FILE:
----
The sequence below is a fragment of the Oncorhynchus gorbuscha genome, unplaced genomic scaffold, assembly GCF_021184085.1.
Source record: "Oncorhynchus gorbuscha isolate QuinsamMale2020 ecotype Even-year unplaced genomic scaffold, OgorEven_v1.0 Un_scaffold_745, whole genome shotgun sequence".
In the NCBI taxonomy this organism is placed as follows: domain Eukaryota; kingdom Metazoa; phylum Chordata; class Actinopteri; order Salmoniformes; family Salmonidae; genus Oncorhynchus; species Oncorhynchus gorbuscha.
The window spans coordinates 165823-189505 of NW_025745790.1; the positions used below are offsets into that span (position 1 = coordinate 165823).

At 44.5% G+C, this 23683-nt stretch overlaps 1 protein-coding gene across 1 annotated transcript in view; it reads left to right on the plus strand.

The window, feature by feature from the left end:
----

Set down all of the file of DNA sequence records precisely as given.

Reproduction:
The sequence below is a fragment of the Oncorhynchus gorbuscha genome, unplaced genomic scaffold, assembly GCF_021184085.1.
Source record: "Oncorhynchus gorbuscha isolate QuinsamMale2020 ecotype Even-year unplaced genomic scaffold, OgorEven_v1.0 Un_scaffold_745, whole genome shotgun sequence".
In the NCBI taxonomy this organism is placed as follows: domain Eukaryota; kingdom Metazoa; phylum Chordata; class Actinopteri; order Salmoniformes; family Salmonidae; genus Oncorhynchus; species Oncorhynchus gorbuscha.
The window spans coordinates 165823-189505 of NW_025745790.1; the positions used below are offsets into that span (position 1 = coordinate 165823).

At 44.5% G+C, this 23683-nt stretch overlaps 1 protein-coding gene across 1 annotated transcript in view; it reads left to right on the plus strand.

The window, feature by feature from the left end: